Below are the minimum and maximum market lease rates of some regional aircraft (as of November 2015:
An airline in the Indian environment is not expected to operationally break even before two years of operations, for which significant capital is required. A paid up capital of only INR 2 crore may lead to:
No payment / delayed salaries. (Salaries alone contribute to INR 1 to 2 crore of expense per month, at a startup airline).
Lease payment defaults.
Possible cutting of corners threatening flight safety.
High chances for the airline folding up operations, which hurts the economy in many ways, both directly and indirectly.
All these factors lead to degraded lessor confidence, which will then be harder and financially more strenuous for other airlines to start and sustain operations. With this in mind, the ministry must significantly raise the minimum paid up capital of an airline to ensure that only serious players who can sustain the business enter the field.
To understand this, we refer to the graph below. A startup SCA, when operating the aircraft in the graph above, is expected to lose between INR 70 to 140 crore over two years, with an operational expense that varies from INR 300 to 600 crores, over a period of two years with a fleet of three airplanes. With a mean loss of around INR 100 crores, mean pre-start expense of around INR 20 crores, and mean lease deposit estimate of INR 30 crores, an airline will require a paid up capital of INR 150 crores to comfortably see through two years of operations with 3 aircraft. Minimum is INR 100 crore, depending on aircraft type. There is no advised upper limit (Vistara has pumped in INR 500 crores), but for the larger regional aircraft, around INR 200 to 250 crore is advised.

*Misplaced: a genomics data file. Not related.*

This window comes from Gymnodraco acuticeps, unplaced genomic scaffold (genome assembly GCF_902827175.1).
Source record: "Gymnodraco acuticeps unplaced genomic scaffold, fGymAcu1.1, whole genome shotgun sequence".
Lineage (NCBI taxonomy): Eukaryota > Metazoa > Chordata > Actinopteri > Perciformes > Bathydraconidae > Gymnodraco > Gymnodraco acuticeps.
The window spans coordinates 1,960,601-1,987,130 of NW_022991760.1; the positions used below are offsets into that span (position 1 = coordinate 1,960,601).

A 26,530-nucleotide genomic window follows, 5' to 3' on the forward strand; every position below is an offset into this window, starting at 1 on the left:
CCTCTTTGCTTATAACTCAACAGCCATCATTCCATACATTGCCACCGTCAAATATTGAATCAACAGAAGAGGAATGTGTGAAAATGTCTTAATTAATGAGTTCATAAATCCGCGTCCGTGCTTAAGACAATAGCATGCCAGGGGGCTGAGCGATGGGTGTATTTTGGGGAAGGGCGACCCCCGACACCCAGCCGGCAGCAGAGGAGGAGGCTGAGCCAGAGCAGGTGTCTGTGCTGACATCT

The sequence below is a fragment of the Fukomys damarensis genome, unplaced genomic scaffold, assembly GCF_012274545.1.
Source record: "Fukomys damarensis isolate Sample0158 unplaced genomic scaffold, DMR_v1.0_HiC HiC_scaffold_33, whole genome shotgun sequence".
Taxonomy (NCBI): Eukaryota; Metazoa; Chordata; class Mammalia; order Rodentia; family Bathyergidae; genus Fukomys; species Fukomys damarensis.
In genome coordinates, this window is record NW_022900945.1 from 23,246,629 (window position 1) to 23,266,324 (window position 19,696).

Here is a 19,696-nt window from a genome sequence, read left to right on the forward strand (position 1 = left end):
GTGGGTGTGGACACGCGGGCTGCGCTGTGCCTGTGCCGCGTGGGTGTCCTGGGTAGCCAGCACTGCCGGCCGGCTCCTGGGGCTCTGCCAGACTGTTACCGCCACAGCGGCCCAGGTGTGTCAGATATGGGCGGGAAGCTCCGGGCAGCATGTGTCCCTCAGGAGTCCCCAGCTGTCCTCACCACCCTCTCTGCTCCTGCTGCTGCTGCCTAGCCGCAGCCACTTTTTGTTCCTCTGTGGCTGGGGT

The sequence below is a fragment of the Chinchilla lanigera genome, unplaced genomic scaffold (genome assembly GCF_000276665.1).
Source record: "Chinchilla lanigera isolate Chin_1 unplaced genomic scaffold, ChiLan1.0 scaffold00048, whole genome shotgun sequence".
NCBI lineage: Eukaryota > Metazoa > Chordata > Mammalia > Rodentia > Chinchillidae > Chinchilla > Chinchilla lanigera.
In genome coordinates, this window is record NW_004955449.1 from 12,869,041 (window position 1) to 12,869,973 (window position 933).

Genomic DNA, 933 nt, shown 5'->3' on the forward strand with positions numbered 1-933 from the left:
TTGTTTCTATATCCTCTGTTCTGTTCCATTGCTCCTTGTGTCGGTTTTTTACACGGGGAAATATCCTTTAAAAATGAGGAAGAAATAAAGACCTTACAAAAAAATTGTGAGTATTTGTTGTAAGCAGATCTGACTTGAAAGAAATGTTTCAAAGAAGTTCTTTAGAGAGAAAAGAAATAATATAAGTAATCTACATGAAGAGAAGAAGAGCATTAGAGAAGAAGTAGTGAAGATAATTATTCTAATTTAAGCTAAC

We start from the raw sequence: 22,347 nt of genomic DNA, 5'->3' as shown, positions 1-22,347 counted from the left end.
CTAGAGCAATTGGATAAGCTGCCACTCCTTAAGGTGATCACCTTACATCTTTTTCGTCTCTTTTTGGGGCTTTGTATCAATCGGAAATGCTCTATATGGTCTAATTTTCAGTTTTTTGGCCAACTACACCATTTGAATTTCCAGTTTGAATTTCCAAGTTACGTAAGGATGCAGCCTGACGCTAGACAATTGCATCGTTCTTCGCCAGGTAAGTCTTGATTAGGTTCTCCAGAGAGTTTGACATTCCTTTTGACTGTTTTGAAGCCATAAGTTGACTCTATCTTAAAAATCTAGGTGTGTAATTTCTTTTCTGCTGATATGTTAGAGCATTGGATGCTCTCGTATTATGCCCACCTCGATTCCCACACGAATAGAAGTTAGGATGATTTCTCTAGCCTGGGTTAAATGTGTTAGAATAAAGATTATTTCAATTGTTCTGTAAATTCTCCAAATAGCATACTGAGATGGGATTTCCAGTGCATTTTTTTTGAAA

In the light of this, it is very important that the Ministry propose a higher minimum paid up capital.
The Ministry will need to explicitly specify regional routes eligible for RCS, and the number of minimum movements. Preferably, minimum capacity per week (either as seats or ASK) must also be specified.
The most interesting aspect of a SCA is the ability to enter into code shares. As a result, a mainline airline with a fleet type that operationally or commercially cannot penetrate certain metro – non metro and non-metro to non-metro routes can contract SCAs to provide last airport connectivity to its passengers.
Such a move will encourage SCAs to blossom in the country with a model perhaps similar to what the USA today observes – mainline airlines contracting certain flights as code shares handled by ‘regional’ or ‘commuter’ airlines. This becomes a low risk option for mainline airlines, while SCAs do not have to bother about marketing, as they can easily feed off & into passengers from/to the marketing airline’s network. In such a case, the SCA may not operate under its own identity, instead taking on the brand of the mainline carrier.
The sale of DFCs will only make sense in case the ministry’s 300/600 rule comes into force.